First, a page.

In a class of teardrop-shaped electric crossovers, the Mercedes-Benz EQB stands out as refreshingly different—for its upright, more boxy profile.
Even though it’s about the same size on the outside as the Tesla Model Y, Ford Mustang Mach-E, Hyundai Ioniq 5, or VW ID.4, it can feel more spacious inside. And like only the Model Y, it offers available third-row seats to fit up to seven—in a parking space that might be called compact by American standards.
The 2024 model year will only be the EQB’s third, but Mercedes already has a decent list of updates ready for this model, which it outlined Thursday. Don’t expect a lot more range, or faster charging, but the EQB looks poised to become an even more charming, useful small electric crossover for daily family use.
The EQB remains primarily offered in two all-wheel-drive versions for the U.S. The EQB 300 4Matic goes an EPA-rated 243 miles, while the EQB 350 4Matic goes 227 miles—both on a 70.5-kwh battery pack. Mercedes says that the 2024 EQB may get more efficiency and range, but that’s pointing to some new efficiency aids that have been added to the interface.
The two have the same motor hardware (permanent-magnet in front, induction in back), but the latter is software enabled for higher performance. The setup produces 225 hp and 288 lb-ft of torque in the EQB 300 and 288 hp and 384 lb-ft in the EQB 350. A base, single-motor, front-wheel-drive EQB 250+ model was due to arrive with those other versions, but we’re awaiting confirmation from Mercedes that deliveries were made.
On the charging front, the EQB is now Plug & Charge compatible—meaning that owners can simply plug in at enabled charge points and the network will be able to identify the vehicle and its corresponding billing information. Charging itself doesn’t appear to have been improved however. The peak rate remains listed at 100 kw, but the modest size of the battery pack allows a 10-80% charge in 31 minutes. The 9.6-kw onboard charger in U.S. models makes a full overnight charge well within reach for the most common home Level 2 setup with a 50-amp circuit and 40-amp charging.
Some of the trims and textures have been changed—most notably at the front end, where the look steps a bit farther away from a traditional framed-in grille. Instead, a black-panel grille with star pattern spans between headlight enclosures and features black stars standard or chrome stars for the Electric Art and AMG Line versions. The bumper area is resculpted, with some of its trim in high-gloss black, and a light band now connects the daytime running lamps. Some of that star-patterning continues inside, but a new steering wheel design is probably the most noteworthy change. Ten-color ambient lighting is now included.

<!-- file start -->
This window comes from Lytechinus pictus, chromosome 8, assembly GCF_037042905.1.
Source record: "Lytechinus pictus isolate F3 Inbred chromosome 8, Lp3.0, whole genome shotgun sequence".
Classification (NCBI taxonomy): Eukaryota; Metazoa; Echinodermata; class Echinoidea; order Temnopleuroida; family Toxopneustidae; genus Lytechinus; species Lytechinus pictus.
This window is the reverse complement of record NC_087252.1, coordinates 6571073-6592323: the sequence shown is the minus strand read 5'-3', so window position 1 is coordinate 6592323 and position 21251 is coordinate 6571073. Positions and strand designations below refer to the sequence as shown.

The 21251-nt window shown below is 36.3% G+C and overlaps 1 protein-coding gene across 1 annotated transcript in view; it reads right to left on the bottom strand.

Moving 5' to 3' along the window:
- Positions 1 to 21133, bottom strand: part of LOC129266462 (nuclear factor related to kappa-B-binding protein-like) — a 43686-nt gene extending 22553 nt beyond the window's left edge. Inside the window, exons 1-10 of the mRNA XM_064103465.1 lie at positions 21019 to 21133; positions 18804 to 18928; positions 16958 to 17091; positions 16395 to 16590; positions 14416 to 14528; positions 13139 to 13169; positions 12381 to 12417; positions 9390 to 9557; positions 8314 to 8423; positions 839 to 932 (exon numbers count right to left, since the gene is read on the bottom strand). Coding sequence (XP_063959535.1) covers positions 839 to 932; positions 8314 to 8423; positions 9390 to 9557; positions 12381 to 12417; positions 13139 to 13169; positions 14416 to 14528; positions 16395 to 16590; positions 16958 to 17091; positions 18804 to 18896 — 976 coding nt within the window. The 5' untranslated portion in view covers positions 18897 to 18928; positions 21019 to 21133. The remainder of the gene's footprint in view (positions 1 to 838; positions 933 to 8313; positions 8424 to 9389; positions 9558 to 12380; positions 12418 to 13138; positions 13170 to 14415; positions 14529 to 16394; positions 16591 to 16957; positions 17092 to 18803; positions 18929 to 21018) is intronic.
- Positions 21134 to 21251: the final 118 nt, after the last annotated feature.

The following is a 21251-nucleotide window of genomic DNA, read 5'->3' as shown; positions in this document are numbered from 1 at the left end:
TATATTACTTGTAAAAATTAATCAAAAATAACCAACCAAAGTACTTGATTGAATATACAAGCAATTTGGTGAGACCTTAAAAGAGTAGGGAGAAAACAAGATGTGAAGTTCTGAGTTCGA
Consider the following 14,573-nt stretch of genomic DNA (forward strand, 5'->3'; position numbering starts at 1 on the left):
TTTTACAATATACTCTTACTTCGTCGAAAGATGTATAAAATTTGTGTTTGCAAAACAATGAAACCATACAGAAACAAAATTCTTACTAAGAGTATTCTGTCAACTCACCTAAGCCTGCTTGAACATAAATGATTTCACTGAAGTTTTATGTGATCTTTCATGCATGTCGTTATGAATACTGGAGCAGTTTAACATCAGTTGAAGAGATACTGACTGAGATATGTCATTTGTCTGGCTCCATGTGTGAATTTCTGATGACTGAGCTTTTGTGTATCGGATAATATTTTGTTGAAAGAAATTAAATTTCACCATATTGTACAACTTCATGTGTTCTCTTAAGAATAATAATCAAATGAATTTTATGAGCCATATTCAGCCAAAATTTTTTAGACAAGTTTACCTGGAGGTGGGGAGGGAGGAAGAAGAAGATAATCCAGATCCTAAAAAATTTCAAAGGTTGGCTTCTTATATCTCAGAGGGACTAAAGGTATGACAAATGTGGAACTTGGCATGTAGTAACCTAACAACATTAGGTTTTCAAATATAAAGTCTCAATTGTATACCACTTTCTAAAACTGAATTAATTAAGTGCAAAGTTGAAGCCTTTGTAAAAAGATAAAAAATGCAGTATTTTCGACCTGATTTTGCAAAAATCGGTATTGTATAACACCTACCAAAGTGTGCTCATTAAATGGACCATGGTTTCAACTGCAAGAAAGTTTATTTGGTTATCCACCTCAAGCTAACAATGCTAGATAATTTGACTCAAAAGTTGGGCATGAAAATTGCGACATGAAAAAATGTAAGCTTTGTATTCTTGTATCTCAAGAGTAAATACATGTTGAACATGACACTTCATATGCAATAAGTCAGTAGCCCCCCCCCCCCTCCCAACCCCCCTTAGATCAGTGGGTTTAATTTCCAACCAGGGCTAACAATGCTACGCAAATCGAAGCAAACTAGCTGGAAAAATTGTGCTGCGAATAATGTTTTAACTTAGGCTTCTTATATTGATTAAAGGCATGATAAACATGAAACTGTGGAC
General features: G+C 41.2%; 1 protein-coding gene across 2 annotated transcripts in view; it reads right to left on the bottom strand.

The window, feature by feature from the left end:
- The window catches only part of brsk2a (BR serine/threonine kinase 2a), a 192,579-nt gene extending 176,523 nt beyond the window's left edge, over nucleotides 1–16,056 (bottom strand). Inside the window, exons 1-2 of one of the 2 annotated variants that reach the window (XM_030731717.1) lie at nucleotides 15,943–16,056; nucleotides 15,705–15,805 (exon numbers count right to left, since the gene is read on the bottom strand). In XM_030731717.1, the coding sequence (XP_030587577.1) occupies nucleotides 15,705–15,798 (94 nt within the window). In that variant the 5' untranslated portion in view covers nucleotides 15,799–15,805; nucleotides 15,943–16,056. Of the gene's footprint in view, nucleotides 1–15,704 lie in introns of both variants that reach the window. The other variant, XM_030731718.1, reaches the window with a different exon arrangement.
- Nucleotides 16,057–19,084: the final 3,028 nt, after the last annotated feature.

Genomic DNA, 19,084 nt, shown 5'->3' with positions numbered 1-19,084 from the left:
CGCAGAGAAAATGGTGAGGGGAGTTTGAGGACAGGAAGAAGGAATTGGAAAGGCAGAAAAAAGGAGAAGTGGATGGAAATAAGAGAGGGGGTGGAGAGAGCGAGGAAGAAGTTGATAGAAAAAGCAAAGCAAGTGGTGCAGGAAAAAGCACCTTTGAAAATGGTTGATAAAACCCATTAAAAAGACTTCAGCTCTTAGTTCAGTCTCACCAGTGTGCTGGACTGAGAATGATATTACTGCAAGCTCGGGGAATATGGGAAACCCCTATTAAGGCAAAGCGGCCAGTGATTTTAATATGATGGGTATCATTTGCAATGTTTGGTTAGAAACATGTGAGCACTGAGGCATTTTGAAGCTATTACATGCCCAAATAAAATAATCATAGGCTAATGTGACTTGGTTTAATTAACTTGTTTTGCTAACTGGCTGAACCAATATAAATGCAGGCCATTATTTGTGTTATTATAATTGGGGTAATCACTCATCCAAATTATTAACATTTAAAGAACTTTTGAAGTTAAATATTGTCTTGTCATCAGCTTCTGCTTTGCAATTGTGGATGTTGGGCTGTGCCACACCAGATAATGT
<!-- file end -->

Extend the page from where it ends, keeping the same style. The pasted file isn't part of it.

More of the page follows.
The larger 10.3-inch infotainment screen is now included in all EQB models, and includes wireless Apple CarPlay and Android Auto connectivity. The EQB’s interface itself also gets a refresh, with an updated generation of the MBUX interface and the addition of display styles (subtle, sporty, and classic). As before, Mercedes says that the latest, so-called zero-layer interface doesn’t require scrolling through menus.
There are also now two additional acoustic experiences—enabling a total of four—that can be purchased by those also getting the Burmester surround sound system. These bring interactive sounds reacting to parameters like accelerator position, speed, and regenerative braking.
Additionally, there’s a new multipurpose camera to help support safety systems, and that rearview camera has been upgraded. The parking assistant, with its corresponding 360-degree camera view, “can be operated more intuitively and quickly” thanks to the way it’s incorporated into the MBUX interface, the company says.
Including the $1,150 destination fee, the 2023 EQB 300 4Matic started at $58,050. Pricing and more feature and spec details are due in the near future—perhaps along with some corresponding pricing adjustments. Mercedes says that the 2024 EQB will arrive at U.S. dealerships in the first half of 2024.
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